International Cricket Board introduces new rule for playing conditions: Saliva ban made permanent, over-rate penalty and many more
The International Cricket Board has tweaked many strings in its rule book which will be implied from 1st October 2022. The Men’s T20 World Series in Australia will be played following the new rules. The Men’s Cricket Committee led by Sourav Ganguly proposed the changes to the playing conditions in MCC’s updated third edition of the Code of the Laws of Cricket, 2017.
"It was an honour chairing my first meeting of the International Cricket Board," Ganguly said. "I was pleased with the productive contribution of the Committee members which resulted in key recommendations being made. I thank all members for their valuable input and suggestions." said the Indian Cricket Board protagonist.
The main changes in the rules are as follows:
- Saliva ban made permanent: The COVID-19 pandemic forced cricket to be played behind closed gates within bio bubbles. Also, there were restrictions such as the application of saliva to polish the ball’s surface. After a long-term pandemic period of two years and still continuing fear of the spread, the International Cricket Board has decided to permanently prohibit the usage of saliva to shine the ball. Bio Bubbles are not important anymore as there is a low rate of cases these days and also most individuals are completely vaccinated.
- The new batter takes strike: This rule was implemented earlier in March this year, which stated that whether two batters cross each other or not before the catch is taken, the new batter who comes to bat at the fall of a wicket will take the strike.
- Non-Striker’s Run Out- Running out at the non-striker’s end often sparks debate concerning the spirit of the game. The system affecting a dismissal has now been transferred into the ‘run-out’ section from the ‘unfair play’ section. The method of this kind of dismissal is known as ‘Mankading’ and will now be considered a legitimate run-out.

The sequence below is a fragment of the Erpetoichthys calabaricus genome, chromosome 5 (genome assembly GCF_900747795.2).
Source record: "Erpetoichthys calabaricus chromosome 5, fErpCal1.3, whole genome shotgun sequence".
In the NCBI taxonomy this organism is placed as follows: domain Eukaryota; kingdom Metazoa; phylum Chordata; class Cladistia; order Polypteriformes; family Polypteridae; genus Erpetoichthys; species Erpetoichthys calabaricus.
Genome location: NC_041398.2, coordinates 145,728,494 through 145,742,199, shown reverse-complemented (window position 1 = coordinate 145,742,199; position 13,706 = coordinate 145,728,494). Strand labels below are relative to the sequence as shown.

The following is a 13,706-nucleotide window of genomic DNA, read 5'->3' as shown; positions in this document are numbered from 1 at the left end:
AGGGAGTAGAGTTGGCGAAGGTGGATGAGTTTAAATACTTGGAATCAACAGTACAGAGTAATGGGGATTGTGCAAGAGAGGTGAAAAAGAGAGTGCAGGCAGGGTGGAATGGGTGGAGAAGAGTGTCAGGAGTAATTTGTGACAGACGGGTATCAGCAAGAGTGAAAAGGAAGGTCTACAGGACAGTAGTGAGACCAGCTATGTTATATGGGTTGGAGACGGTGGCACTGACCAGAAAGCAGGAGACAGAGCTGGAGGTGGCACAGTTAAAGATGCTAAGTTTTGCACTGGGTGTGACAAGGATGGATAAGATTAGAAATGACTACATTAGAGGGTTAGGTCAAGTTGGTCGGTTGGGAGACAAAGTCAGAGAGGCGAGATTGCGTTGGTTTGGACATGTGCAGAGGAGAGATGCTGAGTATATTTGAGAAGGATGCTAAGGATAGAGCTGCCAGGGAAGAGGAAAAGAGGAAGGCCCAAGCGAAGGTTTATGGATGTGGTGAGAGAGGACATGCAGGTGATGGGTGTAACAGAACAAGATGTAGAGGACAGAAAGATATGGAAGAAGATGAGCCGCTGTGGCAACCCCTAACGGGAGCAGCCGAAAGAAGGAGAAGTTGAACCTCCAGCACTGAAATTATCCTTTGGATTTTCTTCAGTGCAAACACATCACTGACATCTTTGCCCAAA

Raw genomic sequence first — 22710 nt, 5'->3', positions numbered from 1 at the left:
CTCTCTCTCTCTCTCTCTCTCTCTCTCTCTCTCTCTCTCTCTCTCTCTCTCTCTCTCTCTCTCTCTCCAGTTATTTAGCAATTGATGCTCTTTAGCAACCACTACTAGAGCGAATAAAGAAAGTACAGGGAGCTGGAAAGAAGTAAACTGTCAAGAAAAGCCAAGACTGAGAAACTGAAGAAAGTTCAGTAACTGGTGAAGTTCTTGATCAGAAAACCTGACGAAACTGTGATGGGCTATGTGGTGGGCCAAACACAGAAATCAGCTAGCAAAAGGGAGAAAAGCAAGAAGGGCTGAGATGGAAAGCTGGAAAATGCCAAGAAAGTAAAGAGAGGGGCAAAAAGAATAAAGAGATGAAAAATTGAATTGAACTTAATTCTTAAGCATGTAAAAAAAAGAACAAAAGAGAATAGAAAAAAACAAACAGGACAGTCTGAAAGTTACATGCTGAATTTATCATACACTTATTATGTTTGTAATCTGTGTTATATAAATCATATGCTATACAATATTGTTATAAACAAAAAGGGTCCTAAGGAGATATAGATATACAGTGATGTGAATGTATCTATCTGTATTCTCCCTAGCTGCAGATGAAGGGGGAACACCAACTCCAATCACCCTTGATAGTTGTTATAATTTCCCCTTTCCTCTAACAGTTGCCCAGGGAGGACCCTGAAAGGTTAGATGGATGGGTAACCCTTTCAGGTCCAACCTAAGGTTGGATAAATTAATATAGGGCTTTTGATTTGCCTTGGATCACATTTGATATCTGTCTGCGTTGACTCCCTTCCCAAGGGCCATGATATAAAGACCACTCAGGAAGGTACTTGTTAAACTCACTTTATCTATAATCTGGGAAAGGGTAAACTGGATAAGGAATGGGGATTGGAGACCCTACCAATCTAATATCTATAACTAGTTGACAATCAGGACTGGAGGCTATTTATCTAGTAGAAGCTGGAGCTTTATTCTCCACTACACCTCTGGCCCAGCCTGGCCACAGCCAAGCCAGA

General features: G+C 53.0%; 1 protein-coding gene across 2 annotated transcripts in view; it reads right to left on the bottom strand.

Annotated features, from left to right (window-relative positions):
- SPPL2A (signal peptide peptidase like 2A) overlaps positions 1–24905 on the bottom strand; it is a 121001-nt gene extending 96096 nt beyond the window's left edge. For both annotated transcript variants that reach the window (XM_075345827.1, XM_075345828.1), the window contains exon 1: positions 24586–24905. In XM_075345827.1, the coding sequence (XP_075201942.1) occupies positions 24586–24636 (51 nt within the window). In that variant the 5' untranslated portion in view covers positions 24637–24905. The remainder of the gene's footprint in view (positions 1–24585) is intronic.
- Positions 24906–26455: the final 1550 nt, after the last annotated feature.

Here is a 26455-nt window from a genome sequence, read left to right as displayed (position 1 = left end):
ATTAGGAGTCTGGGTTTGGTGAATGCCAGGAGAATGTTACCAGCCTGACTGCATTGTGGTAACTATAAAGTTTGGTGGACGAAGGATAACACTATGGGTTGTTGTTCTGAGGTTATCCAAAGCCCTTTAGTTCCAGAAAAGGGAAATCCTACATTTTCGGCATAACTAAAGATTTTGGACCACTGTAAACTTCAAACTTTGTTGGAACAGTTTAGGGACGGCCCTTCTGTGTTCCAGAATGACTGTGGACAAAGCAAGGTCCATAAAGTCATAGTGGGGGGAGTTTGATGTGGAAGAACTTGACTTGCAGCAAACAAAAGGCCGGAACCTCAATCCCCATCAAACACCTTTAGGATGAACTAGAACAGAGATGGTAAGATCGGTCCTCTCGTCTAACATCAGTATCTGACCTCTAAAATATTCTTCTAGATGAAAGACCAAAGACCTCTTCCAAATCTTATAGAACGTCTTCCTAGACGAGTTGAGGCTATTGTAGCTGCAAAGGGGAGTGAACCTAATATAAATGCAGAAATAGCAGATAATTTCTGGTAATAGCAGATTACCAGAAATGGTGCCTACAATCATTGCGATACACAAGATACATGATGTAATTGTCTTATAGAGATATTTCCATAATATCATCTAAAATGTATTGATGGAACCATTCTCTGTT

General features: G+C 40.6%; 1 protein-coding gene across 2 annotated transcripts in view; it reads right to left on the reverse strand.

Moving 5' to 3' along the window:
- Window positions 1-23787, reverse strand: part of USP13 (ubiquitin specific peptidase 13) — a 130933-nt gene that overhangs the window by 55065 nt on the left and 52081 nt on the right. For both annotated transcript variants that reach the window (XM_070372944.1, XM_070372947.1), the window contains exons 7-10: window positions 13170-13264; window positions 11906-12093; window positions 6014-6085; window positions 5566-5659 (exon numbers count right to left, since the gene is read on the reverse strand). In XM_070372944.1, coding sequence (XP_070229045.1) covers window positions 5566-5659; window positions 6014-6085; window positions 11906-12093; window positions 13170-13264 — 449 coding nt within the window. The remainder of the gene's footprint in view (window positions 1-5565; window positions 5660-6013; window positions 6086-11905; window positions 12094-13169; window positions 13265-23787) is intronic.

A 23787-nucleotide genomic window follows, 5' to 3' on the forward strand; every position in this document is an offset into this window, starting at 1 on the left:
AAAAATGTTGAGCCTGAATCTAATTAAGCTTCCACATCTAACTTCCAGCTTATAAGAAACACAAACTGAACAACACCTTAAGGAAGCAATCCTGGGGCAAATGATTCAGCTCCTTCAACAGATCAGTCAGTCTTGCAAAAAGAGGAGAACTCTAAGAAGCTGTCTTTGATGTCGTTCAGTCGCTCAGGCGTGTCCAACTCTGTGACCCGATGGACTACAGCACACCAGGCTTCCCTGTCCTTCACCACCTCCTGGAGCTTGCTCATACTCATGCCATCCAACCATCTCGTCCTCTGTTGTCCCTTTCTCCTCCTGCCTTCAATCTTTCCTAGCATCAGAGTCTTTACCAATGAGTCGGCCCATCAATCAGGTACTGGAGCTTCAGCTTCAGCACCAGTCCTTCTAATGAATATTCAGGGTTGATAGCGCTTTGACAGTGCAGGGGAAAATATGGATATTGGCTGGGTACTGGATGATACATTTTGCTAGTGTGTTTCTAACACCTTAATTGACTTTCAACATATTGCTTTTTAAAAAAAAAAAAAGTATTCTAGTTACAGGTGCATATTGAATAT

- A penalty of Five runs for unfair field movement- Any unjustified or deliberate movement by the fielding team when the bowler is making his runup could now lead to a penalty of five runs which is allocated to the batting team and the ball will also be declared dead.
- Timer in Tests and ODI’s- In earlier days, ODIs and Tests’ batters had three minutes to walk out at the fall of a wicket to take the strike. But now, there is a slight change in the rule, the time has now been reduced to 2 minutes. In both the formats now the batter has to take the strike within two minutes of the dismissal. The time span in T20Is i.e. 90 seconds remains unchanged.
- Penalty on Over-Rate- The in-match penalty was introduced in T20Is in the month of January this year. As per this rule, the fielding team must be in a position to bowl the first ball of the last over of the innings by the assigned time. If they are late and are not in such a position and are running late as per the timings, one fewer player will be allowed outside the 30 yards circle for the remaining part of the innings. This rule will also be implemented in ODIs as well. This rule will come into effect after the completion of the Men’s Cricket World Series, Super League 2023.
- No-ball for drifting out of the pitch: If a batter advances beyond a certain confined area of the pitch to play a delivery, it will be adjudged as a no-ball. Some part of the batter or the bat must be within the pitch to avoid the penalty.